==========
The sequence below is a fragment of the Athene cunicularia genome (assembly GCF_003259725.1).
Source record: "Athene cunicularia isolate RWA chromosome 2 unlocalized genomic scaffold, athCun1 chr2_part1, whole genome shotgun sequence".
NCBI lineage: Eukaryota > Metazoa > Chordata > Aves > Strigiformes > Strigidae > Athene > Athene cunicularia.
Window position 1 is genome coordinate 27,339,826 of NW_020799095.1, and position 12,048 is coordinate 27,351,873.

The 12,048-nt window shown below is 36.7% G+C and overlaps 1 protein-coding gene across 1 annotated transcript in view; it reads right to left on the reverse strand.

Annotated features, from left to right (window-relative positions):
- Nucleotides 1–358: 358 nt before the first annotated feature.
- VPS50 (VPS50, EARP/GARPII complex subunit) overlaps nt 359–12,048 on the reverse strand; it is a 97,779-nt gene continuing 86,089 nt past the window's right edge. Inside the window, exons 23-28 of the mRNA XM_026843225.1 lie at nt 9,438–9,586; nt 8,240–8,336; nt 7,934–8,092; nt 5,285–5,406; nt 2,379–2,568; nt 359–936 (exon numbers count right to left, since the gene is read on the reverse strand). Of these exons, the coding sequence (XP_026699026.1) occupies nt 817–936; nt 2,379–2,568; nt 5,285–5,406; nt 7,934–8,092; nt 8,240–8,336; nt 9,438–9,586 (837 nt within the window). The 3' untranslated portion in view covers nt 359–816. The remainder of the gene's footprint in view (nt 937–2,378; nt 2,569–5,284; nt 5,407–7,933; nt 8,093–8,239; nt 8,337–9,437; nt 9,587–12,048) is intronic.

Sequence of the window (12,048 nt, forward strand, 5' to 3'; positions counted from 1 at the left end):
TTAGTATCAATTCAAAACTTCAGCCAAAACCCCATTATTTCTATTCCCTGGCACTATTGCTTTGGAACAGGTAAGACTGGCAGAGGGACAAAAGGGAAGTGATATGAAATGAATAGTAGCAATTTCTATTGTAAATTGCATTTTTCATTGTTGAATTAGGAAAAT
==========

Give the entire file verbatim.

The sequence below is a fragment of the Athene cunicularia genome (assembly GCF_003259725.1).
Source record: "Athene cunicularia isolate RWA chromosome 2 unlocalized genomic scaffold, athCun1 chr2_part1, whole genome shotgun sequence".
NCBI lineage: Eukaryota > Metazoa > Chordata > Aves > Strigiformes > Strigidae > Athene > Athene cunicularia.
Window position 1 is genome coordinate 27,339,826 of NW_020799095.1, and position 12,048 is coordinate 27,351,873.

The 12,048-nt window shown below is 36.7% G+C and overlaps 1 protein-coding gene across 1 annotated transcript in view; it reads right to left on the reverse strand.

Annotated features, from left to right (window-relative positions):
- Nucleotides 1–358: 358 nt before the first annotated feature.
- VPS50 (VPS50, EARP/GARPII complex subunit) overlaps nt 359–12,048 on the reverse strand; it is a 97,779-nt gene continuing 86,089 nt past the window's right edge. Inside the window, exons 23-28 of the mRNA XM_026843225.1 lie at nt 9,438–9,586; nt 8,240–8,336; nt 7,934–8,092; nt 5,285–5,406; nt 2,379–2,568; nt 359–936 (exon numbers count right to left, since the gene is read on the reverse strand). Of these exons, the coding sequence (XP_026699026.1) occupies nt 817–936; nt 2,379–2,568; nt 5,285–5,406; nt 7,934–8,092; nt 8,240–8,336; nt 9,438–9,586 (837 nt within the window). The 3' untranslated portion in view covers nt 359–816. The remainder of the gene's footprint in view (nt 937–2,378; nt 2,569–5,284; nt 5,407–7,933; nt 8,093–8,239; nt 8,337–9,437; nt 9,587–12,048) is intronic.

Sequence of the window (12,048 nt, forward strand, 5' to 3'; positions counted from 1 at the left end):
TTAGTATCAATTCAAAACTTCAGCCAAAACCCCATTATTTCTATTCCCTGGCACTATTGCTTTGGAACAGGTAAGACTGGCAGAGGGACAAAAGGGAAGTGATATGAAATGAATAGTAGCAATTTCTATTGTAAATTGCATTTTTCATTGTTGAATTAGGAAAAT